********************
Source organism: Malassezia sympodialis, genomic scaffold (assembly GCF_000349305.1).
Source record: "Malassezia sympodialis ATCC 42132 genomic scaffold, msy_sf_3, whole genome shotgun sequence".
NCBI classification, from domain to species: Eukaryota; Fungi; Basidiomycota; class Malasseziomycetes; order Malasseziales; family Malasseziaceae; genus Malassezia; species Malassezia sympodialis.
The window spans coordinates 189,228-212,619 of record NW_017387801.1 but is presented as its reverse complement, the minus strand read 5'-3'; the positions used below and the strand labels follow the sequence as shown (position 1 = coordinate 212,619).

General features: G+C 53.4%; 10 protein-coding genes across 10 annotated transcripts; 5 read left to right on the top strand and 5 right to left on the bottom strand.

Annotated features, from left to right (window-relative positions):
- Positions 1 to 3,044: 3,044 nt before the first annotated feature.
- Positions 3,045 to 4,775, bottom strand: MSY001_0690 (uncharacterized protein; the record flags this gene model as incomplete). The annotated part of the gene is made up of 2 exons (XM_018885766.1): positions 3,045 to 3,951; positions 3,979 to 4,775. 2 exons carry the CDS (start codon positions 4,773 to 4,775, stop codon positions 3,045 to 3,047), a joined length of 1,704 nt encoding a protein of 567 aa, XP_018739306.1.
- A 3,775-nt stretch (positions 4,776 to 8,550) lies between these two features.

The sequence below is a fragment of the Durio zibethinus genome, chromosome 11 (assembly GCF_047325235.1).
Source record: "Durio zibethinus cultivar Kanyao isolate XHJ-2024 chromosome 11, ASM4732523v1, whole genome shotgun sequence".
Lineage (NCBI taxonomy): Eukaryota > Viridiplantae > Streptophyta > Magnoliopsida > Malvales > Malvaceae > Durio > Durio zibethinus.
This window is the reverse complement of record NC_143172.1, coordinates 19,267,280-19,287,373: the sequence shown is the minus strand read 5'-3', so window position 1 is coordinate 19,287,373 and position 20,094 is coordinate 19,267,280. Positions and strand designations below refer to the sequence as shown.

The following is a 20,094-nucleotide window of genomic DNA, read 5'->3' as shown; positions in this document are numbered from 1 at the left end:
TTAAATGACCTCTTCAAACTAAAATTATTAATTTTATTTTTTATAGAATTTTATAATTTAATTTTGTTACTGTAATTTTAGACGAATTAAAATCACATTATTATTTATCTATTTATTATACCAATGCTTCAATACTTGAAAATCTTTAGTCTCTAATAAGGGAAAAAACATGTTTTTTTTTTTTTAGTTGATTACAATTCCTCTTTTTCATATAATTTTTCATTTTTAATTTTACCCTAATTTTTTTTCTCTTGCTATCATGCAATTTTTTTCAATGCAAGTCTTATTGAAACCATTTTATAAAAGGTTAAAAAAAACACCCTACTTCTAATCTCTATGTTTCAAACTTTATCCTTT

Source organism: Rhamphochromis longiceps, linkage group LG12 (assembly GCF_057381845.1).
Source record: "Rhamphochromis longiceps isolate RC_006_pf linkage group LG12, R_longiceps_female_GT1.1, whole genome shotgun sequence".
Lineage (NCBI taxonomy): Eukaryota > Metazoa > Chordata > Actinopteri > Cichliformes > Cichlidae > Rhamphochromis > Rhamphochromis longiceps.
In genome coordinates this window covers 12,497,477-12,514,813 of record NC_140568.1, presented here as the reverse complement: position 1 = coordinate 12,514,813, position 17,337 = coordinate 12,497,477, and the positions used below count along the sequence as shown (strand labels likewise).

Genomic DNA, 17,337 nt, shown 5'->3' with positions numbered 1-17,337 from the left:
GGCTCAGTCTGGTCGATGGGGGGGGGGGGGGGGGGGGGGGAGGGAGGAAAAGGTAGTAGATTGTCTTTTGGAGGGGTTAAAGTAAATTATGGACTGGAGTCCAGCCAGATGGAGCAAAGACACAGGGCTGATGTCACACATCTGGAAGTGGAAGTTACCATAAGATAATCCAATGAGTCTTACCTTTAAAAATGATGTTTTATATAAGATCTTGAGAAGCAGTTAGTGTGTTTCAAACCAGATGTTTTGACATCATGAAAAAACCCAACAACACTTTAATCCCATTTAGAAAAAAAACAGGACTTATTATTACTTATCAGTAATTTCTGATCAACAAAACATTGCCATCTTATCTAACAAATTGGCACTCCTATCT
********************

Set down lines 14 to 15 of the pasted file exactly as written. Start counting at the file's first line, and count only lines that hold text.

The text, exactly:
The following is a 20,094-nucleotide window of genomic DNA, read 5'->3' as shown; positions in this document are numbered from 1 at the left end:
TTAAATGACCTCTTCAAACTAAAATTATTAATTTTATTTTTTATAGAATTTTATAATTTAATTTTGTTACTGTAATTTTAGACGAATTAAAATCACATTATTATTTATCTATTTATTATACCAATGCTTCAATACTTGAAAATCTTTAGTCTCTAATAAGGGAAAAAACATGTTTTTTTTTTTTTAGTTGATTACAATTCCTCTTTTTCATATAATTTTTCATTTTTAATTTTACCCTAATTTTTTTTCTCTTGCTATCATGCAATTTTTTTCAATGCAAGTCTTATTGAAACCATTTTATAAAAGGTTAAAAAAAACACCCTACTTCTAATCTCTATGTTTCAAACTTTATCCTTT